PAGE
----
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Statistical analysis of dose heterogeneity in circulating blood: Implications for sequential methods of total body irradiation
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View: Figures


Image of FIG. 1.
FIG. 1.

The cumulative dose received by circulating blood during a linear, sequential total body irradiation is illustrated. The dose cloud moves continuously in one direction, while blood voxels move sinusoidally along the patient’s length.

Image of FIG. 2.
FIG. 2.

The total dose received by each blood voxel in a serial TBI treatment is shown for treatment times ranging from 10 to 60 min. Dose heterogeneity is maximum for short treatment times and long perfusion periods. However, clinically relevant parameters (e.g., 20 min treatment time and 125 s perfusion period) result in clinically acceptable heterogeneity (i.e., ). Error bars refer to standard deviation. The maximum and minimum dose values are also indicated on the plots.

Image of FIG. 3.
FIG. 3.

The EUD is plotted for various values of mean lethal dose and perfusion period. Dose heterogeneity reduces the EUD, particularly for relatively fast (i.e., 10 min) treatment times. EUD, however, remains within 10% for virtually all scenarios with treatment times . Radiosensitive cell types exhibit greater EUD compromise than radioresistant types.

Image of FIG. 4.
FIG. 4.

EUD is plotted as a function of perfusion period for the range of treatment times studied. Data for radiosensitive cell types are shown with , as the EUD is compromised most for these cells. Long perfusion periods, coupled with short (i.e., 10 min) treatment times, compromise the EUD by 10%–30%. However, all perfusion periods show only modest declines in EUD for treatment times of 20 min or longer.

Image of FIG. 5.
FIG. 5.

Dose delivered to discrete blood voxels is plotted in (a) for treatment interrupted at the midpoint of a 20 min treatment delivery. The effect of these intrafraction treatment gaps on EUD is plotted in (b). Data were modeled for 10 and 20 min treatment durations with 5 and 2 min perfusion periods as indicated in (b). The EUD is affected by different degrees depending on other treatment parameters and is not compromised for the 20 min treatment duration with a 2 min perfusion period.

Image of FIG. 6.
FIG. 6.

The dose per fraction received by circulating blood cells undergoing sequential TBI over six fractions is shown in (a). The error bars represent the standard deviation. Maximum and minimum dose for each perfusion period is also shown. In (b), the EUD is shown to be virtually unaffected by circulation using the fractionated protocol.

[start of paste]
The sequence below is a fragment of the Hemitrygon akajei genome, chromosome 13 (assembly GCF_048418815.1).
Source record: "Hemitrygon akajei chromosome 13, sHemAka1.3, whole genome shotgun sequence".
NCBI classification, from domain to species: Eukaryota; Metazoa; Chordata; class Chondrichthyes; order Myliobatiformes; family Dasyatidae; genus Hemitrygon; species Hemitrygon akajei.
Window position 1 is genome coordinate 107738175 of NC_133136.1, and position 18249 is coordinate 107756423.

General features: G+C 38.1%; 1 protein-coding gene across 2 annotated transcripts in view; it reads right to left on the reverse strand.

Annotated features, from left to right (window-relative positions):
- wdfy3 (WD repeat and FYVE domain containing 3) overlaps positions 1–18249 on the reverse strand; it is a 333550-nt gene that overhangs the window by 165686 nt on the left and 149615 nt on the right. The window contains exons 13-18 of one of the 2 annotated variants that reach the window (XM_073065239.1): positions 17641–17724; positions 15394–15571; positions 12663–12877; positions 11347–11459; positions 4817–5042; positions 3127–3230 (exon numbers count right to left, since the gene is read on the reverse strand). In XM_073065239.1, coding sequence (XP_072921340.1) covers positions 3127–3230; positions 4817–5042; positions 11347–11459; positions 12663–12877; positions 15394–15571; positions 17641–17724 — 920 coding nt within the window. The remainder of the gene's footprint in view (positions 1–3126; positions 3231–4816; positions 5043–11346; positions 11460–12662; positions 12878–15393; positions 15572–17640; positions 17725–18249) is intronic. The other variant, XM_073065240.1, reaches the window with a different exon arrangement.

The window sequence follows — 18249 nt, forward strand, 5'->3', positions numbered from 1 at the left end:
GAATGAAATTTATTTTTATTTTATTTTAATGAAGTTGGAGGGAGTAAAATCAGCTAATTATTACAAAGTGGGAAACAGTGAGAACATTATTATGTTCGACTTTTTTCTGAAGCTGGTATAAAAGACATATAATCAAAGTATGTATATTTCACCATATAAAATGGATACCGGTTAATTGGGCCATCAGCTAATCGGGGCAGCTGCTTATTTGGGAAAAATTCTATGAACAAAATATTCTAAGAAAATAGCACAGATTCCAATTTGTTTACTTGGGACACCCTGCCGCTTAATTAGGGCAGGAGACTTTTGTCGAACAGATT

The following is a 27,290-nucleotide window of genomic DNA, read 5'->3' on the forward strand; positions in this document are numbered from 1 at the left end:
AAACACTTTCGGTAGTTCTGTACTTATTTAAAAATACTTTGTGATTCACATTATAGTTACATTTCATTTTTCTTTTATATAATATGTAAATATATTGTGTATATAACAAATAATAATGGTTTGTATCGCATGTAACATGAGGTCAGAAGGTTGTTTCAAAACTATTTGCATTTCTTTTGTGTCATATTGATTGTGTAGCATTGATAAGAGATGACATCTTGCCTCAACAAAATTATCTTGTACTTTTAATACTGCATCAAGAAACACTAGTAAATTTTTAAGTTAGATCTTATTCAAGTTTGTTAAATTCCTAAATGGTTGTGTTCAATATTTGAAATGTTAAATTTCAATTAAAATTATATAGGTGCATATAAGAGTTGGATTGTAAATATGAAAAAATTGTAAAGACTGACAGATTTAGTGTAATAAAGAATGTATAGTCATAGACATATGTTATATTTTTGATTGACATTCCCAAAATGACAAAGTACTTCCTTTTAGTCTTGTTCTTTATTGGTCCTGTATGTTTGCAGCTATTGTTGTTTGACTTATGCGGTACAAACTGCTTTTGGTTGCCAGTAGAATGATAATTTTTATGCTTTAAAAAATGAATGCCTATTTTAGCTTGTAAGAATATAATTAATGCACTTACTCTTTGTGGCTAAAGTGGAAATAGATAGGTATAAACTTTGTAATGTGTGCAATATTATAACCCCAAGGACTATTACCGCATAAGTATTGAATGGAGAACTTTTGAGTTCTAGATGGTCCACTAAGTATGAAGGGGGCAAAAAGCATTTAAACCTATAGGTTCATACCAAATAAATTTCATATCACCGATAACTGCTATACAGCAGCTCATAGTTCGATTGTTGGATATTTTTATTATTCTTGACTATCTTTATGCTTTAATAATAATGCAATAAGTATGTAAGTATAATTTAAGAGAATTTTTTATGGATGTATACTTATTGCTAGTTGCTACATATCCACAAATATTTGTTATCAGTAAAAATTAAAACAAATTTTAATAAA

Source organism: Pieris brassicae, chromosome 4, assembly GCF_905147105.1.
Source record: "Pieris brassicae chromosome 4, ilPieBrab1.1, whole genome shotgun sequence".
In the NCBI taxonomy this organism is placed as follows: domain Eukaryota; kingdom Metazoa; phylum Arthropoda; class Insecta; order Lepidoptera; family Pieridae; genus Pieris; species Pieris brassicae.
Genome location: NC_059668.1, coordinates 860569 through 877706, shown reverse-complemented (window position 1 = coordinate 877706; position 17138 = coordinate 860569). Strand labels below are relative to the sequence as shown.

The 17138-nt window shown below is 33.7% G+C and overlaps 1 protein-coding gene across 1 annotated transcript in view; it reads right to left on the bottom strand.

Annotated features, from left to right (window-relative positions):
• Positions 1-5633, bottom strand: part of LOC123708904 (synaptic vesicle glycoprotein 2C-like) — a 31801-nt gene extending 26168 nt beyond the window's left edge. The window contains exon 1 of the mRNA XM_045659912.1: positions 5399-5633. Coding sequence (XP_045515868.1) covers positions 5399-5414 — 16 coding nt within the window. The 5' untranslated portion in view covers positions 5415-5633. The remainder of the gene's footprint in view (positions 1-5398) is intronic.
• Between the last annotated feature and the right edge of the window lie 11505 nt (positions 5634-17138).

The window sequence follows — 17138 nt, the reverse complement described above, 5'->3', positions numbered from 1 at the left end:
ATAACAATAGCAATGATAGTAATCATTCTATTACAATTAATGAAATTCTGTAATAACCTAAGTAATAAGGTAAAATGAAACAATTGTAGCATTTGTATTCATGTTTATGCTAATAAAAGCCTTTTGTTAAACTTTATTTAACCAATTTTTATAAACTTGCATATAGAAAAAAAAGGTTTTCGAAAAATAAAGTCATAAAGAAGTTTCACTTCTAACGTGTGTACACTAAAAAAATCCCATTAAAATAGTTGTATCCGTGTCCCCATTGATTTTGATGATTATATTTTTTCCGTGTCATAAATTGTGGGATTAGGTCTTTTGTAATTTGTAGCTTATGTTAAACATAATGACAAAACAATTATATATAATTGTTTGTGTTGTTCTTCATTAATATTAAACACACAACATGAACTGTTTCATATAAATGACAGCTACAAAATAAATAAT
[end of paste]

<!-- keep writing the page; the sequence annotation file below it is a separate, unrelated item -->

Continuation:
Image of FIG. 7.
FIG. 7.

The total dose received by individual blood voxels is shown, with varying levels of random circulatory dispersion introduced via the “dispersion scale.” Figures (a), (b), and (c) show the dose distributions for dispersion scales of 1, 5, and 20. In (d), the EUD is displayed and demonstrates that under most clinically relevant conditions, it remains within 10% of the prescribed dose.

Image of FIG. 8.
FIG. 8.

The statistical distribution of doses received by blood cells is shown for 10, 20, and 30 min treatment times. A uniform tomotherapy treatment delivery was modeled by setting the FFV to 0.05. A binomial probability distribution was used to predict the total dose received by individual blood cells. The EUD and mean dose are reported and remain within 10% of the prescription dose (2.0 Gy) for all treatment times studied.

Image of FIG. 9.
FIG. 9.

The statistical distribution of blood cells is shown for a nonuniform tomotherapy delivery model. In this model, the full dose FFV is 0.05 and the reduced dose FFV is 0.01. Organ-sparing dose levels of 1.5 and 1.0 Gy were modeled. The mean dose to all blood voxels is reduced, as expected, to 1.91 and 1.83 Gy for the 1.5 and 1.0 reduced dose levels, respectively. The corresponding EUDs are 1.86 and 1.78 Gy.


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752b84549af89a08dbdd7fdb8b9568b5 journal.articlezxybnytfddd
Scitation: Statistical analysis of dose heterogeneity in circulating blood: Implications for sequential methods of total body irradiation